http://www.slac.stanford.edu/spires/find/hep/www?rawcmd=dk+quantum+cosmology+and+date%3E2005&FORMAT=WWW&SEQUENCE=citecount%28d%29 [Broken]
    These are not papers I'm suggesting you read! :biggrin: Just scan the list of titles to get an idea of what's going on in early universe cosmology. If you see the word "Loop" it's probably a paper using the Loop Quantum Cosmology approach that twofish mentioned in his post, one of those where the singularity is replaced by a bounce.
    Last edited by a moderator: May 4, 2017
  5. Feb 1, 2010 #4
    LQC takes a fundamentally different approach to string theory. The idea of string theory is that we take all of the forces of nature and assume that they are different "vibrations" of some higher dimensional object. The idea is that we look at all of the forces of nature and try to come up with something that looks like them by different vibrations. Nice idea. People have been trying for 20 years and haven't gotten very far.

    The idea behind LQC is different. Instead of looking at all of the forces of nature, lets forget about all of them except for gravity. We aren't going to try to explain EM, strong forces, weak forces, different types of particles. All we are interested in is gravity. If you take the equations of gravity and you *assume* that space is "chunky" then you start coming up with some predictions. They might be *totally wrong* predictions, but the reason that people are looking at this seriously is that *totally wrong* predictions is more than what people have come up with in string theory.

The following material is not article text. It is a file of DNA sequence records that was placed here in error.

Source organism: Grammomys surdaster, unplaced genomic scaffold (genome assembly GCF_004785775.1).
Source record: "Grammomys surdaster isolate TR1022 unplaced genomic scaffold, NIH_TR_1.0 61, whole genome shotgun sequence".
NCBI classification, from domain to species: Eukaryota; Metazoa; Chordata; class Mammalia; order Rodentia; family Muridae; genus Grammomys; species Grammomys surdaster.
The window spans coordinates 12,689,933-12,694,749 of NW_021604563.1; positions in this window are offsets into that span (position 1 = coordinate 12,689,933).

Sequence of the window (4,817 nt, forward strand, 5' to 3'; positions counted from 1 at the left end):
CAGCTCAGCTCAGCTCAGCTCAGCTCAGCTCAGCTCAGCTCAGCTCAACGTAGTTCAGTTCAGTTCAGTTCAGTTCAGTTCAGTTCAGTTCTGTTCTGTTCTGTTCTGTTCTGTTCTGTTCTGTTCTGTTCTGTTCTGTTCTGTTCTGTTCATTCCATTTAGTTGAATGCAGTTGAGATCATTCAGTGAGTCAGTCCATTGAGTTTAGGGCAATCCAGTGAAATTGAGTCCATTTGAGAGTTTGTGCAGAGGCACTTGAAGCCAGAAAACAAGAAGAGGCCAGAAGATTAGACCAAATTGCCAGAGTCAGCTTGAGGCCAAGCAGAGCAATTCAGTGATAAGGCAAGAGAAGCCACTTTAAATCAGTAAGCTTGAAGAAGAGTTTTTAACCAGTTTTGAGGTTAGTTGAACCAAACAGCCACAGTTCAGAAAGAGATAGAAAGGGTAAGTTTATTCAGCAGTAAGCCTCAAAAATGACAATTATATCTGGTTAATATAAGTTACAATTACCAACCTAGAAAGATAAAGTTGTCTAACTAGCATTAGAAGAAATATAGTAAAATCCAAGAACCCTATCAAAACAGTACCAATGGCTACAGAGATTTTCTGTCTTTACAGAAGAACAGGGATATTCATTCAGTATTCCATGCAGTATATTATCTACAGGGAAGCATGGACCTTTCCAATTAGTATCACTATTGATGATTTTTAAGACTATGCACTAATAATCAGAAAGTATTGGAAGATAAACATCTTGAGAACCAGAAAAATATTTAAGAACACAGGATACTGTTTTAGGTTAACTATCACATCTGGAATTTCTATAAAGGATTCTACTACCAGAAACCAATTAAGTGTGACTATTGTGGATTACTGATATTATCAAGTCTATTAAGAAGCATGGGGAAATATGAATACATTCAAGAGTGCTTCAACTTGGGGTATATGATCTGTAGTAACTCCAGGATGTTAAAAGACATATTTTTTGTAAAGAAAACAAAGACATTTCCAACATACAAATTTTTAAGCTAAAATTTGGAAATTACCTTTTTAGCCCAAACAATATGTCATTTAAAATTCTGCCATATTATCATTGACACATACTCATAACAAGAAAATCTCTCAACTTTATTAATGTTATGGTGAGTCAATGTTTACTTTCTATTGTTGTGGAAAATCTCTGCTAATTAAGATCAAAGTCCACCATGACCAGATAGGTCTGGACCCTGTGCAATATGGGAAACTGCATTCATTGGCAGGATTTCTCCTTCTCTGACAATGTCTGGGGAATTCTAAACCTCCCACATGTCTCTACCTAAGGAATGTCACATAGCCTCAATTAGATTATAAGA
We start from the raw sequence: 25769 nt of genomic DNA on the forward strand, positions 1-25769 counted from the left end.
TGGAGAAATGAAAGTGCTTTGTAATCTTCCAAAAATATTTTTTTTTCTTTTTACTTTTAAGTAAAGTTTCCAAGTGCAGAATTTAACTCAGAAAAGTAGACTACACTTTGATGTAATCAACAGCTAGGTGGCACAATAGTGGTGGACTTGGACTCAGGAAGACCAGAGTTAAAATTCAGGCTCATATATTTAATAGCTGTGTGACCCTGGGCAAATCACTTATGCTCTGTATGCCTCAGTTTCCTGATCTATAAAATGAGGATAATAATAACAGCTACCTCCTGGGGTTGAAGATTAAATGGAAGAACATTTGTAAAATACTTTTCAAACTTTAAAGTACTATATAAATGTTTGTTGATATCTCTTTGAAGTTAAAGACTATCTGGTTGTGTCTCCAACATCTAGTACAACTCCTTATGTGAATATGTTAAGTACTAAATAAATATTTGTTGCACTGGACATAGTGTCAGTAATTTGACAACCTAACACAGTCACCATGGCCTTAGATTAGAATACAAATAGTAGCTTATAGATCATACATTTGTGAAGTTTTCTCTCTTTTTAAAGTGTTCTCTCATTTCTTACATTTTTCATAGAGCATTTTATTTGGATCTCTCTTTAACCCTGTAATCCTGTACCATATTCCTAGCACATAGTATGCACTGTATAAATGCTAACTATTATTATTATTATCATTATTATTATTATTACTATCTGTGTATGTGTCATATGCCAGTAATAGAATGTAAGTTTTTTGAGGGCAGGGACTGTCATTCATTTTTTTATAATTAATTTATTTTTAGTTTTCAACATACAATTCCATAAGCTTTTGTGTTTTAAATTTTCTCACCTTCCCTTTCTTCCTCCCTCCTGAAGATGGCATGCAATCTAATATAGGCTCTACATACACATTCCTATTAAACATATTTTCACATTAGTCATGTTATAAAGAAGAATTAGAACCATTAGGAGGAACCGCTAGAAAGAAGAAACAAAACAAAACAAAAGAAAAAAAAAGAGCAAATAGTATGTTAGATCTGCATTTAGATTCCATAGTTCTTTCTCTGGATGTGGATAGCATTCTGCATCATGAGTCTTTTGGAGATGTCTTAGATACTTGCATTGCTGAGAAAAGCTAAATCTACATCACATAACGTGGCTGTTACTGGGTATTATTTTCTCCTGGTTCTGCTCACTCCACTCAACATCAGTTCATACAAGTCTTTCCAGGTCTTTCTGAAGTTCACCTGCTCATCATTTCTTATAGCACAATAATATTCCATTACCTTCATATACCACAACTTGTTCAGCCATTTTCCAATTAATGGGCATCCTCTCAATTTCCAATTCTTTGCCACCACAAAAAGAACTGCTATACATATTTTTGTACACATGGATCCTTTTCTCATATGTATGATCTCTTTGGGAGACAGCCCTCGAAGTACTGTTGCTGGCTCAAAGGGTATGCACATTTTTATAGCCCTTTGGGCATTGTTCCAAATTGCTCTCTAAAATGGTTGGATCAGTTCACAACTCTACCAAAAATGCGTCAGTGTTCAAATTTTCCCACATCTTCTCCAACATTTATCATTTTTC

Why do you assume space is "chunky". Well if you assume space is smooth, you end up with divide by zeros all over the place, so if you assume space is chunk you don't get divide by zero problems. Well aren't you making a semi-bogus and random assumption just to get some numbers to work out? Well yes. Got a problem with that?

    At this point the heavy duty mathematicians come in. One obvious question is if you look at two different models are they really different?

    One thing that mathematicians like to do is to put things into categories. You can put spheres and cube in one category. Donuts and inner tubes into another category. (things with holes, things without holes) A lot of heavy duty math comes in trying to put different theories into categories (theories with bounces, theories with no bounce, theories that do something weird) And then there is also the heavy duty math that you need to get some number out.
  6. Feb 1, 2010 #5


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    Bounces are difficult to model, as twofish noted, the math is frightfully complicated and requires unproven, and possibly unprovable, assumptions. It is, however, fascinating. The right model, if one exists, could provide valuable insights on the nature and workings of this universe.